In May of 2011, the 8BIT Network was merged into one single property that you now know as, ChurchMag.
The 8BIT Network was essentially five different blog properties of varying interests: ChurchCrunch, ChurchCreate, ChurchIT, ChurchDrop, ChurchCode and ChurchCMS — all under the umbrella of the 8BIT Network.
When the merge was made, the 8BIT Network Facebook Page was immediately null and there was nothing we could do about it. Facebook doesn’t allow Page name changes once you hit a particular number of followers. Since the 8BIT Network was just over 1,000, there was no way we could change our name to ChurchMag.
The policy makes sense. Can you imagine someone creating a Facebook Page for something like, “People Who Love the Color Blue,” and then after it reached a thousand Likes, changed the name to, “People Who Like to Kill Puppies”?
So, yeah, it’s a good policy.
After the Switch
Immediately after the switch, we created the ChurchMag Facebook Page and began building it up from scratch. At first, we would send the classic message on the 8BIT Network Page: “We’ve moved to ChurchMag — Give us a like!”
This was found to be more frustrating than helpful. Do you know how many people “Liked” the message and not the ChurchMag Facebook Page?
During this initial phase, Brian Nicholson emailed me asking about it. His church needed to change their Facebook Page name, but ran into the same problem. His church, like ChurchMag, had to begin building from scratch. Brian asked for some tips.
At that point in the game, I didn’t know what to say, since we hadn’t had much experience at it, yet.
Now that it’s been over a year and the ChurchMag Facebook Page is moving in on 650 Likes, I actually feel like I can talk about.
Here are a few things that I found to help:
- Leverage other social media streams
Thankfully, ChurchMag has a strong Twitter following. I have made some tweets about Facebook — but don’t over do it! My favorite tweet is something like, “Help us reach 400 Facebook Likes!” or “The person who gives us our 500th Like, gets a high five!”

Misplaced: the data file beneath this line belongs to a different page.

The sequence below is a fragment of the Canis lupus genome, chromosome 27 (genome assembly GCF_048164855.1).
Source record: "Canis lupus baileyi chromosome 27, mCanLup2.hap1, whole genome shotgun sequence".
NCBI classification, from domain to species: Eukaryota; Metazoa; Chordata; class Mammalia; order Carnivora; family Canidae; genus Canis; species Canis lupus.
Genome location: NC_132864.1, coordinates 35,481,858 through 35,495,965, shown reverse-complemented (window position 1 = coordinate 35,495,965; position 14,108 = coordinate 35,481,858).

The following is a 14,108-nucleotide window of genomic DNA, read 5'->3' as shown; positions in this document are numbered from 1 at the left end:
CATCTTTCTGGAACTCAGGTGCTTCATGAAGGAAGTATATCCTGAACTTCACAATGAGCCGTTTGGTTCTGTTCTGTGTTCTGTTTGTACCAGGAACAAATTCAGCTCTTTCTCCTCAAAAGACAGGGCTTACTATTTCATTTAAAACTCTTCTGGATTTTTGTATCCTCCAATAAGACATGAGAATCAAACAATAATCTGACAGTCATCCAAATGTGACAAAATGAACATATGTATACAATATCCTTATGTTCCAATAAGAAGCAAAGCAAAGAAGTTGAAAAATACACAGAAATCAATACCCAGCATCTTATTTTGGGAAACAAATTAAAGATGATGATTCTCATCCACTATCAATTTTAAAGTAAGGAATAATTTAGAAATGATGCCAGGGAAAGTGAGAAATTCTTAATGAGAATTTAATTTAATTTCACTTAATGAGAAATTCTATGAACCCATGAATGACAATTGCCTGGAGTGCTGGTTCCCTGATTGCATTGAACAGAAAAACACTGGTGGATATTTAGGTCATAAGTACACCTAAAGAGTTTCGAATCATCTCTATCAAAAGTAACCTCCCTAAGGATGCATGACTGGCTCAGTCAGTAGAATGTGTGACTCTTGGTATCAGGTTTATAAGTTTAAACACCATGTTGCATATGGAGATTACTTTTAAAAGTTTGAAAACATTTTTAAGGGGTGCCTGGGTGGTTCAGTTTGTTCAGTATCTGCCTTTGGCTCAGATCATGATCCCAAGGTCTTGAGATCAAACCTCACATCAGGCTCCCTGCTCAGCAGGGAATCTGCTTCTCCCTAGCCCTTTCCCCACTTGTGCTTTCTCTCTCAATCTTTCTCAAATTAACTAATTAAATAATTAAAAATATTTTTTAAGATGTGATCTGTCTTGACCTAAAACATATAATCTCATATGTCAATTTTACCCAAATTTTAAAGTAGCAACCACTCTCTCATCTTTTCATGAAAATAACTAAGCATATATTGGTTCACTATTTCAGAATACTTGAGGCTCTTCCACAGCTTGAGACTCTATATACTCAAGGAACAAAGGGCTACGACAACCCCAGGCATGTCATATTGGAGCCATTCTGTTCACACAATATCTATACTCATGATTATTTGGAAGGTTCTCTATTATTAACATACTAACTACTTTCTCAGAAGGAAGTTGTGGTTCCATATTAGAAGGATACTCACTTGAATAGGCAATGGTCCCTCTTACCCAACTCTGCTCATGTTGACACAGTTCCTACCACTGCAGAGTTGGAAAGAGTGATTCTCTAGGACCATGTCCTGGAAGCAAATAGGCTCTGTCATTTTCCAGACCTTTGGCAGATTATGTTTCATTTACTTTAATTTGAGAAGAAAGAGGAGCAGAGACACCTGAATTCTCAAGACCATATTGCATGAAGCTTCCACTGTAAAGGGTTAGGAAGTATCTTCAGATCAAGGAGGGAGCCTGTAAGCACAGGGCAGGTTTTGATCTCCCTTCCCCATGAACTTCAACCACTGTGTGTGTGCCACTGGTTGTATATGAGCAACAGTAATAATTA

- Don’t overuse it
Since a lot of our Facebook followers are also readers, it’s important not to share everything we publish. Think about your Facebook audience and ask yourself, “Do they want to read this?” The same goes for churches. If you jam-up your feed with too much info, you’ll get ignored — or worse — blocked.
Do your best to reply when someone leaves a message, just as you would with blog comments and emails. Also, using the Facebook Poll option hidden under “Event, Milestone +” is a cool way to stir up some interactivity on your Facebook Page.
Make sure you’ve got Facebook links in your email newsletter and on your website. Make it easy for people to “Like” you, and the Facebook widget code will let the person visiting your website know if they’ve “Liked” you before or not. You can also think of creative ways to push people from your website to your Facebook Page. For example: Facebook Friday and posts like this one!
Finally, as I’ve shared on ChurchMag before, it’s going to take time and hard work. There is no magic solution. I have, however, found that once you hit a particular number of Facebook Likes, the number seems to gradually build all on its own. Even still, it’s a good idea to keep prodding it along if you want to build it back up, as in our case, to 1,000.
If you have heard of a magical solution or read-up on the top 10 tactics, be sure to keep this in mind at all times:
Keep it real.
Having a lot of Facebook Page Likes doesn’t really mean anything or do you a lot of good, if they’ve just been tactically driven to help you with your Facebook numbers.
An organic community will always benefit you more.
What have you found to help re-build a Facebook Page? I would love to hear about it!